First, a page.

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different (s)pokes for different folks -- the Danny Damon Story continues


Guest topbear
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Guest topbear

You'll remember a *very* long dialogue erupting over the legitimacy -- in particular his age, but later whether it was him or his 'agent' that was doing the talkin' -- of DANNY DAMON in San Francisco. Four favorable reviews were posted, but later taken down by HooBoy when they were discovered to be the work of the agent, not legit reviewers.

 

My own, rather unfavourable, review finally went up, in which I itemised a number of misrepresentations, as objectively as I could, before turning to the specifics of an encounter that lasted barely 15 minutes. Well, a extremely *favorable* review has now been posted, in which the client obviously had a *much* better time than me. So, different spokes for different folks, as we say here in Blighty (I'm British; do you have the same expression, or is it an American one anyway that we've appropriated?), and I'm sure that -- if you bring a different fantasy set/expectations, it is bound to be different. I'm glad to see that the review did acknowledge several of the same facts that I pointed to -- eg the puppy fat, and more accurately quotes his dick size as 7" rather than the 9" we were all previously misled about -- but I'd like to make one comment on what I called Danny's "rather camp demeanor" but the new review cites as slight effeminacy -- and tries to suggest that this is obviously an issue for me, rather than Danny. ("If you are very disturbed by slight effeminicy, I think its more your problem than his.") Again, its a question of fantasy: sorry, but I want my men to be men and my boys to be boys -- if I wanted to hire a girl, I'd do that instead! I've never doubted that Danny would have his fans -- and wish him good luck. My gripe was with the wrong facts being presented.

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Guest Traveler

LAST EDITED ON Apr-30-01 AT 05:13PM (EST)[p]>In Colorado and Texas, one is

>more likely to hear "different

>strokes for different folks".

 

In the Carolinas or Kentucky, "different smokes for different folks"! :-)

In West Hollywood, it's "different blokes for different folks."

In Amsterdam, it's "different tokes for different folks."

In Atlanta, it's "different Cokes for different folks."

In the Sierra Club, they say "diffent oaks for diffent folks."

 

Oh, and what happened to his reviews? I still think the bloke needs to smoke a toke with a Coke under the oak.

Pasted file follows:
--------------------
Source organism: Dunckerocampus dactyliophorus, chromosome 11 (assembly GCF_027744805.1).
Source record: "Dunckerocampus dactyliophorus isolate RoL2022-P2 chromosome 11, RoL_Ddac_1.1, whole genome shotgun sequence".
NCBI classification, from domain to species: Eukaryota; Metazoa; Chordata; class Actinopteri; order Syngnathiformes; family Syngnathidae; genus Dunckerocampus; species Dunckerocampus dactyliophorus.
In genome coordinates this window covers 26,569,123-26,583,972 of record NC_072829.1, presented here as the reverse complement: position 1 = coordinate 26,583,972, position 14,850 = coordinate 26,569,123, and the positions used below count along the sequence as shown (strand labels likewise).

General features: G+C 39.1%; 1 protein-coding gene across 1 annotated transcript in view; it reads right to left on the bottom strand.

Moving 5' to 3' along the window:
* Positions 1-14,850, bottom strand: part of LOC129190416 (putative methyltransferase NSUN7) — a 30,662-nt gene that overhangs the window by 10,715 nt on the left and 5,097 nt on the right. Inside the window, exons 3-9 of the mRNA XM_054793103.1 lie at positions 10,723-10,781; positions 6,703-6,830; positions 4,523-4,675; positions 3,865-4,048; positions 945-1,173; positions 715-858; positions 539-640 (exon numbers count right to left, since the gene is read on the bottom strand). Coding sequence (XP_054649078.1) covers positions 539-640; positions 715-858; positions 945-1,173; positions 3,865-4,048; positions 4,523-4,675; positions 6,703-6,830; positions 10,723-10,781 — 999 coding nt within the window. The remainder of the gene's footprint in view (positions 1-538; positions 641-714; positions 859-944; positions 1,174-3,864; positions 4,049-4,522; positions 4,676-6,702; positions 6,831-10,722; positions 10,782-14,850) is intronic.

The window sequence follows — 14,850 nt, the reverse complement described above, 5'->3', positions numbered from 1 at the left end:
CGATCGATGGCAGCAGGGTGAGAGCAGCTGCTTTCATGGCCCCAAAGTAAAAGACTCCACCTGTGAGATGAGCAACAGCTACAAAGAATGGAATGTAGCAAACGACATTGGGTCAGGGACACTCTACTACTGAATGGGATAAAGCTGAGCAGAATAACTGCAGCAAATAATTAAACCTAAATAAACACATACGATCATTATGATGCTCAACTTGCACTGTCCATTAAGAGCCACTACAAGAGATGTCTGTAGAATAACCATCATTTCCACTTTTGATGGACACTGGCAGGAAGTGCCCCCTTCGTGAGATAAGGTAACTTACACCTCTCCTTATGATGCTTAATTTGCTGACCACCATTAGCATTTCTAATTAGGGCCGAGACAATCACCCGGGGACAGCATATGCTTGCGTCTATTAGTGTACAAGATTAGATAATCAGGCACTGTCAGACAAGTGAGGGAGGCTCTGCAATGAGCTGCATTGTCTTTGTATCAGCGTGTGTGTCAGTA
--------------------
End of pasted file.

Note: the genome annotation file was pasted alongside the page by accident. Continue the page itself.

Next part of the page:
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Guest loverboy

Yes, "American" for that is "different STROKES for different folks". I don't know if "the colonists" perverted a British expression, or if you Limeys mangled a red-blooded American one. Any Aussies out there? Or New Zealanders (what's the slang term for a New Zealander, anyway?)?

 

The American expression always struck me as suggestive and somewhat off-color (think: what kind of imagery does it suggest?, and I have seen reference to corresponding expressions in some other languages which are entirely explicit and don't leave anything to the imagination, and which are therefore much less used in "polite conversation"). Perhaps "spokes" is a substitute for "strokes" in Britain for that reason (if indeed the original expression is "strokes"), in the same way that "bloody" in its slang meaning in Britain was originally a euphemism for "by our Lady" (to avoid blasphemy), and only later took on a more charged meaning. That sort of substitution happens a lot: Gee, Jeez, Gosh, dagnabbit, and so on.

 

There are other suggestive things like "different strokes" too, for example "brown-nosing". (Where do you suppose that could come from?) These and some others have penetrated into normal usage, even long before the recent explosion of being able to say almost anything on TV or anywhere else, and people seem to be unaware of where they come from. They are used freely by young children, demure women, reserved men, elderly grandmothers and anyone else. I'm quite amazed sometimes at who produces these expressions, apparently without realizing what they represent.

 

Is it just me, or does anyone else feel the connection to the original imagery when these expressions are used?

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Guest luha

I think we're going AWAY from teh issue. TopBear *does* have a point in saying that there are a lot of people who look fo rmasculinity in their escorts. I must agree that it was below the belt for the other reviewer to take aim at TopBear's 'observation' that Danny Damon has a camp demeanor.

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Personally I am absolutely tired of anyone saying anything about Danny Damon, positive, negative or inbetween. When the gentleman gave me an alternative subject for his own thread I ran with it.

 

I think that the slang term for New Zealander is Kiwi, but I could easily be wrong.

 

BTW, the link on another thread to a New Zealand paper brought up, along with what it was supposed to, a wonderful, long line of links to stories and pictures in that newspaper about The Lord of the Rings movie. Including a gorgeous picture of a mountainside castle and the writer saying that the director looks more like a hobbit than any of the actors he hired to play them - I agree - and a link to a wonderful site by the actor playing Gandalf, who also played Magneto, but whose name I have unfortunately confused with someone else's. Did you know that he is a very open gay activist in his home England?

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Guest loverboy

>I think that the slang term

>for New Zealander is Kiwi,

>but I could easily be

>wrong.

 

Yes, it is. I had forgotten. Thanks for reminding me.

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